Here’s the deal:
If you’re looking for the best and the smallest ATX case money can buy, you’ve come to the right place. I’ve procured the ultimate “smallest ATX case” list so you can make the best decision when purchasing your next case!
By the way, ATX is the largest form factor, so even the smallest ATX cases are going to be somewhat large, if that makes sense.
If you really want small, then you should check out the post I wrote about the smallest micro ATX cases on the market. They’re just as cool as the cases below, but even smaller!
Anyway, let’s get started:
Smallest ATX Case Options
When it comes to building a gaming PC, choosing the right case is incredibly important.
Not only are they tasked with protecting your precious components, they must also provide adequate airflow, not to mention they have to look cool!
Anyway, finding the smallest full size ATX case in 2019 can be challenging. In an effort to make your life easier, here are the best small ATX cases:
|Corsair Carbide Series 400C||
|Corsair Carbide Series Air 540||
|Cooler Master HAF XB II EVO||
|Thermaltake Core G3 Slim ATX Case||
Corsair Carbide Series 400C
Smallest Full ATX Case
The 400C looks sleek and refined – even though it's a smaller case, the interior still supports up to E-ATX motherboards. Constructed with a steel exterior, the case is quite sturdy. The large side-panel window allows you to show off the components in your PC, and the case's minimalistic design is very attractive.
The Corsair Carbide Series 400C features an elegant case design and is the smaller, non-inverted version of the Carbide 600C ATX case. Corsair decided to remove the 5.25” drive bays – the empty space that would otherwise be occupied by somewhat obsolete 5.25-inch bays can be used to mount radiators and case fans, which is especially nice in a small ATX case.
Corsair Carbide Series Air 540
Smallest ATX Case with Tempered Glass
The chasis was constructed with optimal airflow in mind – those looking to overclock and push their system to its limits should definitely consider this case, especially if they want their components housed in a low-profile case. The Air 540 has a wide outer shell with two side-by-side chambers inside to provide the best airflow possible.
This case seems compact on the outside, yet it is surprisingly spacious inside with superb airflow. Lastly, the case makes it easy to manage cables, making for a truly professional and presentable gaming PC optimized for the best cooling performance.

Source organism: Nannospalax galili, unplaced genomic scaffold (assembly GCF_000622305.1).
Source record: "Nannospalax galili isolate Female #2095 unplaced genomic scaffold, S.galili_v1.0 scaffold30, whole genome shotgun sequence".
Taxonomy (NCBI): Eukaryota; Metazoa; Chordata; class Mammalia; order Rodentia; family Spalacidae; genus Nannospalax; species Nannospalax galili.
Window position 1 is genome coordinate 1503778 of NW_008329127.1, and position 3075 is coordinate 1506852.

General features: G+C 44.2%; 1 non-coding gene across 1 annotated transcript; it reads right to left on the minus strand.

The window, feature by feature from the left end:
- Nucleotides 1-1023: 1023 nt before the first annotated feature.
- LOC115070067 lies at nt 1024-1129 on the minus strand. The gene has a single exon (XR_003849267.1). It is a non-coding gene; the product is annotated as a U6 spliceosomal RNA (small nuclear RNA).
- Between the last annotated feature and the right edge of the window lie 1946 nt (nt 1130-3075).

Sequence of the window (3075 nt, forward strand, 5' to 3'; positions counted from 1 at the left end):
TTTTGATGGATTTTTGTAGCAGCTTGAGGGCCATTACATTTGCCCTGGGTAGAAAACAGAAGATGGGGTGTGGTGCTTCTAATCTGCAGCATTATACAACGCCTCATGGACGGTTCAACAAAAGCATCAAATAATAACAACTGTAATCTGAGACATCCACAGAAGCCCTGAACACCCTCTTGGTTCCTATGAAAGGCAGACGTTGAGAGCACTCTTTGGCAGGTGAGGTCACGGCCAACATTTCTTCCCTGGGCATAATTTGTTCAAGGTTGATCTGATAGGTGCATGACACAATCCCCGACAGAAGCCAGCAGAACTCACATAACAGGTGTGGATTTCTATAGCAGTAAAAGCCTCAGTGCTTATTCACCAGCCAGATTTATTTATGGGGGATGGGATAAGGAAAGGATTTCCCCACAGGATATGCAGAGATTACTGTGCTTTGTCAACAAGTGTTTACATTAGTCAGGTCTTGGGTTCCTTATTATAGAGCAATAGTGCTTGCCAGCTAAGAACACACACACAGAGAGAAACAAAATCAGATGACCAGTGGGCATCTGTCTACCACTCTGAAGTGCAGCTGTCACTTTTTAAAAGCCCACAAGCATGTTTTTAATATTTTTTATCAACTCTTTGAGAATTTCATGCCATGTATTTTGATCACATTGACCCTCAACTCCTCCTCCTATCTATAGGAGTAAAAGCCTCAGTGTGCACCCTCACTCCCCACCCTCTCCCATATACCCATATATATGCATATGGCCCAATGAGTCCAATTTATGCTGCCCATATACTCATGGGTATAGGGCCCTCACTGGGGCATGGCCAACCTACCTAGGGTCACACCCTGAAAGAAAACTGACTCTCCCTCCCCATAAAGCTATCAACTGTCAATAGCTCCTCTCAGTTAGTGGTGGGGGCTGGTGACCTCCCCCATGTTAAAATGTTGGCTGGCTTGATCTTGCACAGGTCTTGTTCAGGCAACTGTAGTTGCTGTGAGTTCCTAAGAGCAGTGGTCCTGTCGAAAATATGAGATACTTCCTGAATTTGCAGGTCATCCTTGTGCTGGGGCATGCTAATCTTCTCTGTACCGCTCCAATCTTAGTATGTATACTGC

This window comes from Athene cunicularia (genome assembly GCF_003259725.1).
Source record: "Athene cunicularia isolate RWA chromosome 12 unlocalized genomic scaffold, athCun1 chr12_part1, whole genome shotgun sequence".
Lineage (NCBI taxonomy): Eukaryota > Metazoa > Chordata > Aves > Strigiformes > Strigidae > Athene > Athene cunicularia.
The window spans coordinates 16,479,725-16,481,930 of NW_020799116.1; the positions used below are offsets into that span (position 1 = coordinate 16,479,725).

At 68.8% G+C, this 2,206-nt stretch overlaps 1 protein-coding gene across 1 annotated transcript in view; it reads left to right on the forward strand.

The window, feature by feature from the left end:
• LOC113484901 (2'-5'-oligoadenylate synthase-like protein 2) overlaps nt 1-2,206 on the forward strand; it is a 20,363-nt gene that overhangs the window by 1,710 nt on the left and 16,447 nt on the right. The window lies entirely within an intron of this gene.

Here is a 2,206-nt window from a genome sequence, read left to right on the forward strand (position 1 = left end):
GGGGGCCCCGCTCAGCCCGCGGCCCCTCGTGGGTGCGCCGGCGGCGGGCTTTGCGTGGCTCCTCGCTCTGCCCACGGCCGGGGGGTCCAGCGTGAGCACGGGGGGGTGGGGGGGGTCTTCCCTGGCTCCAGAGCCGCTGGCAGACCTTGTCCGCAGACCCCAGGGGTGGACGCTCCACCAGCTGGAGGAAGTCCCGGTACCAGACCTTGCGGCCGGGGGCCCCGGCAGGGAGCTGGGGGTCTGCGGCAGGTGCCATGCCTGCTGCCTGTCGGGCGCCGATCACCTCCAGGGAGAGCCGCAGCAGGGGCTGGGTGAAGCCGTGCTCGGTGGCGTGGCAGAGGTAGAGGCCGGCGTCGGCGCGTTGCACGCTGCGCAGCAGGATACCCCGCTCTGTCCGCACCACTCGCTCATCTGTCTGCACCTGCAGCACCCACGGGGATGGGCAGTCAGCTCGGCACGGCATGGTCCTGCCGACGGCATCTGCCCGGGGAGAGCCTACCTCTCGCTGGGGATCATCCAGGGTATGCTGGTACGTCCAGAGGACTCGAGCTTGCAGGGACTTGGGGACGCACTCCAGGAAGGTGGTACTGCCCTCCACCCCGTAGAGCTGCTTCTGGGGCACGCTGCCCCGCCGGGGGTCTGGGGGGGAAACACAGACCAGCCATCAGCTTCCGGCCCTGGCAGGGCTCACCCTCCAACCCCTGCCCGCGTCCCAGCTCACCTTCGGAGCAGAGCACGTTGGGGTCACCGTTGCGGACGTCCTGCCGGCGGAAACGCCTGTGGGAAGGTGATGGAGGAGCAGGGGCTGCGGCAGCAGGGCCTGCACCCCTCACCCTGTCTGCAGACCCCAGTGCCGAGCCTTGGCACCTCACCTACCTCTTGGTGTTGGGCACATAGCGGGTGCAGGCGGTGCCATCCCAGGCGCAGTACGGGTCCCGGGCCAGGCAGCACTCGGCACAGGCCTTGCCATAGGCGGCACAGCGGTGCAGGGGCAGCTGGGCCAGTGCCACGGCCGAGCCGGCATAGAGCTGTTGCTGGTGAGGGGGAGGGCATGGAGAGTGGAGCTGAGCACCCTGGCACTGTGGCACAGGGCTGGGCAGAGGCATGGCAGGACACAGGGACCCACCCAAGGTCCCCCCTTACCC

Small ATX Case
NZXT's H500i is the full-sized ATX version of their H400i Micro-ATX case. Its overall design is stupendous – featuring an all-new Smart Device built-in that combines features of the HUE+ and GRID+ digital controllers, adaptive noise reduction, advanced lighting, easy fan control and versatile cable management, this case has it all.
This case is eye catching to say the least. Your components will be enclosed by sleek white side panels and a lovely tempered glass side panel window, which displays your components illuminated by the case’s vibrant LED lighting. The interior is spacious, with plenty of room for case fans, GPUs, tall CPU coolers, and radiators.
The case has carrying handles, making it ideal as a LAN box. The case can also be used as an HTPC, gaming PC, or as a test bench. Its small form-factor and carrying handles make it a great LAN box. This case is well-built, has plenty of room that provides great airflow, and is incredibly versatile.
Thermaltake Core G3
Slim ATX Case
The Core G3 is a full-sized ATX case with a slim design, perfect for small spaces. The case supports both ATX and micro-ATX motherboards. This case offers a stylish full sized form factor without being too big and bulky. Best of all, despite having a slim and sleek design, the interior of the case doesn't feel cramped.
The Core G3 Slim ATX Case is the second case from Thermaltake’s Core series. In recent years, Thermaltake has produced many cases that are largely popular, especially their Core series. The Thermaltake Core G3 is no exception! This case offers a stylish full sized form factor without being too big and bulky. It’s also one of the cheaper cases on this list, so you could use it if you’re building a cheap gaming PC.
In fact, I almost decided to use this case in my console killer $500 gaming PC build. If you are about to build a budget gaming PC, you should definitely check that one out - I was surprised at how well the PC performed for such a low cost.
Case Buying Guide
If you’re interested in building a gaming PC, it is imperative that you choose the right case. Of course, that’s easier said than done.